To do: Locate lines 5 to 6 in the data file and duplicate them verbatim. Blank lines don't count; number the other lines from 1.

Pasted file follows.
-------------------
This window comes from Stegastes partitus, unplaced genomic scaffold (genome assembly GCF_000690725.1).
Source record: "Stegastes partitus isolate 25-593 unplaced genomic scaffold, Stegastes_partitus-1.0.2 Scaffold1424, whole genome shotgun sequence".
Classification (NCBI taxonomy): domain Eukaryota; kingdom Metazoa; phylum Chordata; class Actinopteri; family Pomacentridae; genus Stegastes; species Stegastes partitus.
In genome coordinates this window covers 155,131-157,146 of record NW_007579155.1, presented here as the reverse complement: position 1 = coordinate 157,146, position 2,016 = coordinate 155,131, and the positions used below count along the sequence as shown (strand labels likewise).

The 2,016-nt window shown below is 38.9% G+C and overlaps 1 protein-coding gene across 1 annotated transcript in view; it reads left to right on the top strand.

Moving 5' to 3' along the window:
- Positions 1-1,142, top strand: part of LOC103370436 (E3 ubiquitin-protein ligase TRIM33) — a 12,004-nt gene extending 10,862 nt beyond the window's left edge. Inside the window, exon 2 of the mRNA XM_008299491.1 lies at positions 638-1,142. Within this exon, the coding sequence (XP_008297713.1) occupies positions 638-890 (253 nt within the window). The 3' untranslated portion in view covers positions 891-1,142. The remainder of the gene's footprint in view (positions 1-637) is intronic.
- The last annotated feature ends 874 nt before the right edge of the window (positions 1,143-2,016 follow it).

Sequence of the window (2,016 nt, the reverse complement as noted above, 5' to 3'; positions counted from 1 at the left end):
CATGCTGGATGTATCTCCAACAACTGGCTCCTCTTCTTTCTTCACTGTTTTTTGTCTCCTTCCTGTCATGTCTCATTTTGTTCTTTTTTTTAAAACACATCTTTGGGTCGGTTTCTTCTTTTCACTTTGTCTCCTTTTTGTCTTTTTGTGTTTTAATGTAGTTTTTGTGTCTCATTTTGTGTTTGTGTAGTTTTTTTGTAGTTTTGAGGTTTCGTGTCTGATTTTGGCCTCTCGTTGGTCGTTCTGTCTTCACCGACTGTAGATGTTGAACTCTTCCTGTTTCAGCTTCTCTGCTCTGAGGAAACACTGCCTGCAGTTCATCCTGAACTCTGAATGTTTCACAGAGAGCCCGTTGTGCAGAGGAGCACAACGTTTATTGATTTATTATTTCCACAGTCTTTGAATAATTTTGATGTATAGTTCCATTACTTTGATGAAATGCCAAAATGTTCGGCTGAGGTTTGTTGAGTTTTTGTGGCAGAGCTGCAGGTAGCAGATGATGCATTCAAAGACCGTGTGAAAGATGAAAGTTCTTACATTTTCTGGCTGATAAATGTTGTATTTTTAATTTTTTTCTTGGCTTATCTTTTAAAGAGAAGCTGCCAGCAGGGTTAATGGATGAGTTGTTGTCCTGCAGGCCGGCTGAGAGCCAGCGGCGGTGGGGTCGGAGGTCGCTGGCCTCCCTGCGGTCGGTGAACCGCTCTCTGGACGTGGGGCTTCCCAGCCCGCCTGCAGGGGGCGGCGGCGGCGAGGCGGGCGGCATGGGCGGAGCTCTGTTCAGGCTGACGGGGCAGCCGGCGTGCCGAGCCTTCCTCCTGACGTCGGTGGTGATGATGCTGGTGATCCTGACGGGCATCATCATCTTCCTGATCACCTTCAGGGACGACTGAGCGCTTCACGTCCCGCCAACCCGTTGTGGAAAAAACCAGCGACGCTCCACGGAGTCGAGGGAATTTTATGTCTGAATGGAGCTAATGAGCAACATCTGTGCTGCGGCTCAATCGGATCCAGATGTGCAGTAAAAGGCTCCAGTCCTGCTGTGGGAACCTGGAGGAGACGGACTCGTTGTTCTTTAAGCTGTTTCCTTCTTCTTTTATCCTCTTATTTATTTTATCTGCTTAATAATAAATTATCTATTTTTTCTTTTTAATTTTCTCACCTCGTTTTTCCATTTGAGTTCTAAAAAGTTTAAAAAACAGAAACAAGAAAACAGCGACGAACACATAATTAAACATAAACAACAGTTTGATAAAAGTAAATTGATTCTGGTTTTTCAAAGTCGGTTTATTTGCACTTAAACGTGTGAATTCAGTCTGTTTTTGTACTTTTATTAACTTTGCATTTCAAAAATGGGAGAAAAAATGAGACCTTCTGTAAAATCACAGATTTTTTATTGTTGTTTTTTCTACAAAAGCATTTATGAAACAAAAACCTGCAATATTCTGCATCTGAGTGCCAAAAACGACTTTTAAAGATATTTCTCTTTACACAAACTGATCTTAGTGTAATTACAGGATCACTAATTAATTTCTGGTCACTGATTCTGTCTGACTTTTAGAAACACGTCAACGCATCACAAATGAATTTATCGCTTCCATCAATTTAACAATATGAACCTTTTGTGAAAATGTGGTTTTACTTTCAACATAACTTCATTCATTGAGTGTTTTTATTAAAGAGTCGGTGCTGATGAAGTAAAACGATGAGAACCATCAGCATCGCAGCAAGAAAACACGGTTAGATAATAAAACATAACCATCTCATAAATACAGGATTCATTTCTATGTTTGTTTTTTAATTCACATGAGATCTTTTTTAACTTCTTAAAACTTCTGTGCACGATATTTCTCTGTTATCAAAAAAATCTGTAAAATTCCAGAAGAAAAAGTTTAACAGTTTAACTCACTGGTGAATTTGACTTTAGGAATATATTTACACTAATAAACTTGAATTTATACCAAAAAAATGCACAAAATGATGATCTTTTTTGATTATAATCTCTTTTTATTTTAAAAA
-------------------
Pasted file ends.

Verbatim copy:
The 2,016-nt window shown below is 38.9% G+C and overlaps 1 protein-coding gene across 1 annotated transcript in view; it reads left to right on the top strand.

Moving 5' to 3' along the window: